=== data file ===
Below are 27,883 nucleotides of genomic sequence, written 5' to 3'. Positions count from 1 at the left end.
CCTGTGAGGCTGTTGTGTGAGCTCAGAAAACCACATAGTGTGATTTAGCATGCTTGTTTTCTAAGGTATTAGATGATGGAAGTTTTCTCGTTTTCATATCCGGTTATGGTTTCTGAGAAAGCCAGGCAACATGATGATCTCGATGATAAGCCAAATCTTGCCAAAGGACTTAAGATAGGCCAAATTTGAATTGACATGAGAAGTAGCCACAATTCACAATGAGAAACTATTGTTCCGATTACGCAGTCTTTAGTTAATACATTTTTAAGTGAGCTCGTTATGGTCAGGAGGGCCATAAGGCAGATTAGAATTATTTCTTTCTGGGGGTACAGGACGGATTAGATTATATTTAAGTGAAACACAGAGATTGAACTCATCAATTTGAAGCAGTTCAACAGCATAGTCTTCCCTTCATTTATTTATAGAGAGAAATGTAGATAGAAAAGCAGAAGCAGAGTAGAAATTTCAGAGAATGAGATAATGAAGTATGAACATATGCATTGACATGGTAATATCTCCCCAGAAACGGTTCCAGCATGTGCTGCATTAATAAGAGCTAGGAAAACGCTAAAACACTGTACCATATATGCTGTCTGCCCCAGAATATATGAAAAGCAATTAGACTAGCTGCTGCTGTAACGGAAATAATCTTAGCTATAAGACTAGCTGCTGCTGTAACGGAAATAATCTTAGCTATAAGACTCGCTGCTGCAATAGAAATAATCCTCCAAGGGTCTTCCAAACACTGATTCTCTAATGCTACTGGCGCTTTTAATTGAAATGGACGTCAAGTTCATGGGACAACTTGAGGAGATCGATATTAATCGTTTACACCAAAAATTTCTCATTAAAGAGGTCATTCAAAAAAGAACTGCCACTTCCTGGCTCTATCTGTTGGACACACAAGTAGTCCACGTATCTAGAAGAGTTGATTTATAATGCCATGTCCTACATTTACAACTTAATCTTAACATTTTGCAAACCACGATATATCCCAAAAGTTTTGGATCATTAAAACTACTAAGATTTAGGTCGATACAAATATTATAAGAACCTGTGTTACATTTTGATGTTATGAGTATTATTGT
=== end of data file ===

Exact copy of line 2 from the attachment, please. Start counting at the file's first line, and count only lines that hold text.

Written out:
CCTGTGAGGCTGTTGTGTGAGCTCAGAAAACCACATAGTGTGATTTAGCATGCTTGTTTTCTAAGGTATTAGATGATGGAAGTTTTCTCGTTTTCATATCCGGTTATGGTTTCTGAGAAAGCCAGGCAACATGATGATCTCGATGATAAGCCAAATCTTGCCAAAGGACTTAAGATAGGCCAAATTTGAATTGACATGAGAAGTAGCCACAATTCACAATGAGAAACTATTGTTCCGATTACGCAGTCTTTAGTTAATACATTTTTAAGTGAGCTCGTTATGGTCAGGAGGGCCATAAGGCAGATTAGAATTATTTCTTTCTGGGGGTACAGGACGGATTAGATTATATTTAAGTGAAACACAGAGATTGAACTCATCAATTTGAAGCAGTTCAACAGCATAGTCTTCCCTTCATTTATTTATAGAGAGAAATGTAGATAGAAAAGCAGAAGCAGAGTAGAAATTTCAGAGAATGAGATAATGAAGTATGAACATATGCATTGACATGGTAATATCTCCCCAGAAACGGTTCCAGCATGTGCTGCATTAATAAGAGCTAGGAAAACGCTAAAACACTGTACCATATATGCTGTCTGCCCCAGAATATATGAAAAGCAATTAGACTAGCTGCTGCTGTAACGGAAATAATCTTAGCTATAAGACTAGCTGCTGCTGTAACGGAAATAATCTTAGCTATAAGACTCGCTGCTGCAATAGAAATAATCCTCCAAGGGTCTTCCAAACACTGATTCTCTAATGCTACTGGCGCTTTTAATTGAAATGGACGTCAAGTTCATGGGACAACTTGAGGAGATCGATATTAATCGTTTACACCAAAAATTTCTCATTAAAGAGGTCATTCAAAAAAGAACTGCCACTTCCTGGCTCTATCTGTTGGACACACAAGTAGTCCACGTATCTAGAAGAGTTGATTTATAATGCCATGTCCTACATTTACAACTTAATCTTAACATTTTGCAAACCACGATATATCCCAAAAGTTTTGGATCATTAAAACTACTAAGATTTAGGTCGATACAAATATTATAAGAACCTGTGTTACATTTTGATGTTATGAGTATTATTGT